From Jerzy Kosinski's "The Painted Bird":

    "From behind the cemetery appeared a mob of village women with rakes and shovels. It was led by several younger women who shouted and waved their hands …The women held Ludmila down flat against the grass. They sat on her hands and legs and began beating her with the rakes, ripping her skin with their fingernails, tearing out her hair, spitting into her face. Lekh tried to push through, but they barred his way. He tried to fight, but they knocked him down and hit him brutally. He ceased to struggle and several women turned him over on his back and straddled him. Then the women killed Ludmila‘s dog with vicious shovel blows."
Using the example above, write a short vignette that describes a group of human beings engaged in a task both energetic and filled with conflict. Use characters from your own novel. Invent as necessary. As we've said, and will say again, imagination is your best friend. Be aggressive with it.
    "Here and there I saw ax cuts on tree trunks. I remembered that Olga had told me that such cuts were made by peasants trying to cast evil spells on their enemies. Striking the juicy flesh of the tree with an ax, one had to utter the name of a hated person and visualize his face. The cut would then bring disease and death to the enemy. There were many such scars on the trees around me. People here must have had many enemies, and they were quite busy in their efforts to bring them disaster."
Write a second short vignette describing a single visual phenomena of sufficient complexity that will surprise the reader with its unusual nature, and which also makes a statement on the human condition. Be original! This should be something unusual and taken from your novel. If you don't have it, improvise.

From Ralph Ellison's "The Invisible Man":

    "On Eighth Avenue, the market carts were parked hub to hub along the curb, improvised canopies shading the withering fruits and vegetables. I could smell the stench of decaying cabbage. A watermelon huckster stood in the shade beside his truck, holding up a long slice of orange-meated melon, crying his wares with hoarse appeals to nostalgia, memories of childhood, green shade and summer coolness … Stale and wilted flowers, rejected downtown, blazed feverishly on a cart, like glamorous rags festering beneath a futile spray from a punctured fruit juice can. The crowd were boiling figures seen through steaming glass from inside a washing machine …"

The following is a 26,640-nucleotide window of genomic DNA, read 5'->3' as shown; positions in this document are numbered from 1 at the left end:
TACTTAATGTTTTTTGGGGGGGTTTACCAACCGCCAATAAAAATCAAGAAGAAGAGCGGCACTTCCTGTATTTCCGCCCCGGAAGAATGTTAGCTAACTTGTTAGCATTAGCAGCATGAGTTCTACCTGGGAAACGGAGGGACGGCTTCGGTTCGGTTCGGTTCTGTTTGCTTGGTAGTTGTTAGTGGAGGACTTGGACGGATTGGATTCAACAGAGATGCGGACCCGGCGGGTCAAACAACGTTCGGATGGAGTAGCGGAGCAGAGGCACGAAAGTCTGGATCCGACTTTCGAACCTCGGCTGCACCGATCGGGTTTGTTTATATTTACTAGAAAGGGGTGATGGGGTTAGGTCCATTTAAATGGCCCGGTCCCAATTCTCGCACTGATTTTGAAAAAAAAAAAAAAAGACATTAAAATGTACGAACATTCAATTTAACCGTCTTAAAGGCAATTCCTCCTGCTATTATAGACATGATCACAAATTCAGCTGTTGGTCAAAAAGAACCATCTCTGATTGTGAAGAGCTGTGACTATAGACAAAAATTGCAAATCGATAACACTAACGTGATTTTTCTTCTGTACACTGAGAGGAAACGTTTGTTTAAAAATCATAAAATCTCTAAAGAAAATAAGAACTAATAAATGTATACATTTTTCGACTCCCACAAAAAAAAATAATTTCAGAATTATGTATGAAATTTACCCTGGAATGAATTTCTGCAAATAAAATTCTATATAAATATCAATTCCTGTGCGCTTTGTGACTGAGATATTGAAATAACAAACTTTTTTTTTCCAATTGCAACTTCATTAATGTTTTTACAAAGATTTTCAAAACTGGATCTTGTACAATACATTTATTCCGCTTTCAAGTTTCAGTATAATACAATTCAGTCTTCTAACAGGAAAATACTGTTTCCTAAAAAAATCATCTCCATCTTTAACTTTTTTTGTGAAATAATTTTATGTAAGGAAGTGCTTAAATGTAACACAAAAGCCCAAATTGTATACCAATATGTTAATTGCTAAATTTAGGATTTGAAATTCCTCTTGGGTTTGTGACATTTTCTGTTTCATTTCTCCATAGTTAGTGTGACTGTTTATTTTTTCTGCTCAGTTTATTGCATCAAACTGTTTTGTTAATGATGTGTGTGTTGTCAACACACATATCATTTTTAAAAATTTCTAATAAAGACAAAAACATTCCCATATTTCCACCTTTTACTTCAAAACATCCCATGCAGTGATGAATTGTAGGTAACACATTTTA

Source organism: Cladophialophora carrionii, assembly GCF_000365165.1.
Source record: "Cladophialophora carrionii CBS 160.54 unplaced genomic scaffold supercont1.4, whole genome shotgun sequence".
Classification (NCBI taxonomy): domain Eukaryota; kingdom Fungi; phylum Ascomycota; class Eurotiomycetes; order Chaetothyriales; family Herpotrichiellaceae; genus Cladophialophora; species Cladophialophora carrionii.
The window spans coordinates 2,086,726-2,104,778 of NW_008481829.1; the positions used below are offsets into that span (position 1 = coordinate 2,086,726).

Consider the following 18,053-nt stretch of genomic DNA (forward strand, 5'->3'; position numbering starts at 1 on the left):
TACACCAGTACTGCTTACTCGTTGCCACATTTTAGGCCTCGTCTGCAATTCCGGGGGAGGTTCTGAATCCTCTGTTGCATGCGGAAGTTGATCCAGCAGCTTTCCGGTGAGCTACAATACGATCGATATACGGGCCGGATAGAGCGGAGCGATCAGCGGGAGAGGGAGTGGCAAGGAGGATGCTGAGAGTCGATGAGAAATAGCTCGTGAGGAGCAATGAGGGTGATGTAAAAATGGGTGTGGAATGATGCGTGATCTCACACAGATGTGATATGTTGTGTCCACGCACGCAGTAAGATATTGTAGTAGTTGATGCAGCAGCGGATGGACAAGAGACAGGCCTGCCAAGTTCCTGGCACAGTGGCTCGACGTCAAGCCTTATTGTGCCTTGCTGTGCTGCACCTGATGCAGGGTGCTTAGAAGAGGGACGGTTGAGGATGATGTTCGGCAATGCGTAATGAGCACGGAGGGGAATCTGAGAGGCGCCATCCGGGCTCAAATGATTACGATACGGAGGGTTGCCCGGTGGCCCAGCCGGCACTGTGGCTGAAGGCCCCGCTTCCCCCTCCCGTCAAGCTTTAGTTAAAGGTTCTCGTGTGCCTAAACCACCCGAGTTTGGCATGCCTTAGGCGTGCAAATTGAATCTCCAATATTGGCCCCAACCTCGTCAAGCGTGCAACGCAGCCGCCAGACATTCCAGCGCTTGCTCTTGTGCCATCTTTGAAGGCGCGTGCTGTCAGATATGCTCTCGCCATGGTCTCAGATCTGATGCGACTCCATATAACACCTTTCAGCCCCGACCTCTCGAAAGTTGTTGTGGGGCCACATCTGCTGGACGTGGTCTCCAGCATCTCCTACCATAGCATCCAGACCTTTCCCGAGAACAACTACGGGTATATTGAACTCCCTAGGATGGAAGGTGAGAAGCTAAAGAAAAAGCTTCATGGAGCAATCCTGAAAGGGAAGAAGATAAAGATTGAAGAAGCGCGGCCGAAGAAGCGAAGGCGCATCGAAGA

From Italo Calvino's "Under The Jaguar Sun"

    "Waiting for evening to fall, we sat in one of the cafes under the arcades of the zocalo, the regular little square that is the heart of every old city of the colony -- green, with short, carefully pruned trees called almendros, though they bear no resemblance to almond trees. The tiny paper flags and the banners that greeted the official candidate did their best to convey a festive air to the zocalo. The proper Oaxaca families strolled under the arcades. American hippies waited for the old woman who supplied them with mescaline. Ragged vendors unfurled colored fabrics on the ground. From another square nearby came the echo of the loudspeakers of a sparsely attended rally of the opposition. Crouched on the ground, heavy women were frying tortillas and greens."
With inspiration from both Ralph Ellison and Italo Calvino, imagine you are a camera sweeping across a big set with many different items included. Describe a place and note colors, movement, sounds and smells. Include bits of things, details of the set, types of people and their activities. Be vibrant with your description. Find something unique about the place you describe, and if you can't do that, find or invent a place wherein a unique or anomalous thing exists.

Big doses of imagination. How many times do we need say it? Living there, you'll be free, if you truly wish to be.